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Citation Context ...riables to range over basic types, and it forbids partial function application and λ-abstractions. On the other hand, it supports the limited form of polymorphism provided by proof assistants for HOL =-=[14, 25, 29]-=-, with the restriction that type variables may only be instantiated by atomic types (or left uninstantiated in a polymorphic formula). Types and terms are interpreted in the standard set-theoretic way... |

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Citation Context ...ication languages that lend themselves to automatic analysis and those that are used in actual formalizations. As an example, infinite types are ubiquitous, yet most model finders either spin forever =-=[9, 24]-=-, give up immediately [8], or are unsound [1; 28, p. 164; 31] on finitely unsatisfiable formulas. We identified several commonly used definitional principles and showed how to encode them in first-ord... |

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Citation Context ...blematic in general, but suitable definitional principles and their proper handling mitigate this problem. The ideas presented here form the basis of the higher-order counterexample generator Nitpick =-=[5]-=-, which is included with recent versions of Isabelle/HOL [25]. As a case study, we employ Nitpick on a small theory of coalgebraic (lazy) lists (Sect. 6). To simplify the presentation, we use FOL as o... |

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Citation Context ...rictions on the rules ensure monotonicity; by the Knaster–Tarski theorem, the fixed point equation p( ¯x) ≃ ∃¯y. ∨n j=1 ¯x ≃ ūj ∧ p(¯tj1) ∧ ··· ∧ p(¯tjℓj ) ∧ Qj admits a least and a greatest solution =-=[13, 26]-=-. Inductive definitions provide the least fixed point, and coinductive definitions provide the greatest fixed point. As an example, assuming a type nat of natural numbers generated freely by 0nat and ... |

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Citation Context ...es usually provided in interactive theorem provers, namely (co)inductive predicates, (co)algebraic datatypes, and (co)recursive functions (Sect. 3). Solutions have been proposed by Kuncak and Jackson =-=[21]-=-, who modeled lists and trees in Alloy, and Dunets et al. [10], who showed how to translate algebraic datatypes and recursive functions in the context of the first-order theorem prover KIV. In both ca... |

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Citation Context ...tive predicates was inspired by bounded model checking [3] and by the Alloy idiom for state transition systems [15, pp. 172–175]. Another inspiration has been Weber’s higher-order model finder Refute =-=[31]-=-. It uses a three-valued logic, but sacrifices soundness for precision. Datatypes are approximated by subterm-closed substructures [31, pp. 58–64] that contain all datatype values built using up to k ... |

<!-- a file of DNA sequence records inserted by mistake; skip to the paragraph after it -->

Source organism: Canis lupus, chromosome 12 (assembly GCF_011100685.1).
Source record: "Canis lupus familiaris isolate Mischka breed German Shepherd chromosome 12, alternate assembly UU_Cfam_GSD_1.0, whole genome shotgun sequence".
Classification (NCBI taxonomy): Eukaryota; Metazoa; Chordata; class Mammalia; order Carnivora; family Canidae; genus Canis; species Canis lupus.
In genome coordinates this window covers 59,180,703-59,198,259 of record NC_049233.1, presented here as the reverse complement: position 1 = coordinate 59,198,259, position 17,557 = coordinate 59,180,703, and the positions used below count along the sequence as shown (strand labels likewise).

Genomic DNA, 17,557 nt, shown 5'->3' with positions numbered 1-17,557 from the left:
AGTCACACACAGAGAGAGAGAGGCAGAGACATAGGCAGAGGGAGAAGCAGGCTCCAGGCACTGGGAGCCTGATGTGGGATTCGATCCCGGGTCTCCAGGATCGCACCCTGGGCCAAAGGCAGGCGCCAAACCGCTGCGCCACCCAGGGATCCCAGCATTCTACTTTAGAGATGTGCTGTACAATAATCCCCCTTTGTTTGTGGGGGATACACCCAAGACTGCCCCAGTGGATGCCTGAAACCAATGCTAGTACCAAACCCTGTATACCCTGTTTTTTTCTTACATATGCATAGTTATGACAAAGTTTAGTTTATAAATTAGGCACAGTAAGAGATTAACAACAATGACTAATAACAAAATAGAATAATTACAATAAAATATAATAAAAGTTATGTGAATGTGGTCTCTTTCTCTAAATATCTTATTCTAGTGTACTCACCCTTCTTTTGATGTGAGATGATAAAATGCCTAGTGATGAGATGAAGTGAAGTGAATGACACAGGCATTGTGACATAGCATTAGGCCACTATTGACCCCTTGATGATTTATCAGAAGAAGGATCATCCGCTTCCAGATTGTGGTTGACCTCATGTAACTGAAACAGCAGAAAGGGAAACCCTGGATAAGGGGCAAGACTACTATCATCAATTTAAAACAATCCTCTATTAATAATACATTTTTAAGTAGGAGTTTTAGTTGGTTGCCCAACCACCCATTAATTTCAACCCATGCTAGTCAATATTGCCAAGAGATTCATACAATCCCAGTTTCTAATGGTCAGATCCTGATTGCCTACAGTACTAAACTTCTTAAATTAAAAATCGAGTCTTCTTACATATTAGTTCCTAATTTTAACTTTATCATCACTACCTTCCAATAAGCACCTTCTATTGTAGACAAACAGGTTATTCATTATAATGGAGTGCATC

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Citation Context ...ns: ∀x ∈ 〈nat 〉, xs ∈ 〈nat list 〉: lone Cons〈x, xs〉 ACYCLIC: no sup nat list ∩ iden with sup nat list = tail + . Examples of subterm-closed list substructures using traditional notation are {[], [0], =-=[1]-=-} and {[], [1], [2,1], [0,2,1]}. In contrast, L = {[], [1,1]} is not subterm-closed, because tail([1,1]) = [1] /∈ L. Given a cardinality, Kodkod systematically enumerates all corresponding subterm-clo... |

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Citation Context ... combinations. This can be made more efficient by taking the cardinalities as upper bounds rather than exact bounds (Alloy’s default mode of operation [15, p. 129]) or by inferring scope monotonicity =-=[4, 21]-=-. 4.2 Approximation of Infinite Types and Partiality Besides its lack of support for the definitional principles, the above translation suffers from a serious limitation: It disregards infinite types ... |

8 |
Partial and nested recursive function definitions in higher-order logic
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Citation Context ...n 〉|/|〈κ 〉| in the SAT problem. Although we focus here on primitive recursion, general well-founded recursion with non-overlapping pattern matching (as defined using, say, Isabelle’s function package =-=[20]-=-) can be handled in essentially the same way. Example 5.3. The recursive function cat from Sect. 3.4 is translated to ∀ys ∈ nilp, zs ∈ 〈α list 〉: zs.(ys.cat) ≃ zs ∀ys ∈ consp, zs ∈ 〈α list 〉: zs.(ys.c... |

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Automated inference of finite unsatisfiability
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Citation Context ...hemselves to automatic analysis and those that are used in actual formalizations. As an example, infinite types are ubiquitous, yet most model finders either spin forever [9, 24], give up immediately =-=[8]-=-, or are unsound [1; 28, p. 164; 31] on finitely unsatisfiable formulas. We identified several commonly used definitional principles and showed how to encode them in first-order relational logic (FORL... |

2 |
Bounded relational analysis of free datatypes
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(Show Context)
Citation Context ...)inductive predicates, (co)algebraic datatypes, and (co)recursive functions (Sect. 3). Solutions have been proposed by Kuncak and Jackson [21], who modeled lists and trees in Alloy, and Dunets et al. =-=[10]-=-, who showed how to translate algebraic datatypes and recursive functions in the context of the first-order theorem prover KIV. In both cases, the translation is restricted to formulas whose prenex no... |

1 |
Private communication
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Citation Context ...ne user has already reported saving several hours of failed proof attempts thanks to its support for codatatypes and coinductive predicates while developing a formal theory of infinite process traces =-=[22]-=-. Acknowledgment. I want to thank Sascha Böhme, Lukas Bulwahn, Andreas Lochbihler, Tobias Nipkow, Mark Summerfield, and the anonymous reviewers for suggesting many improvements to this paper, and Alex... |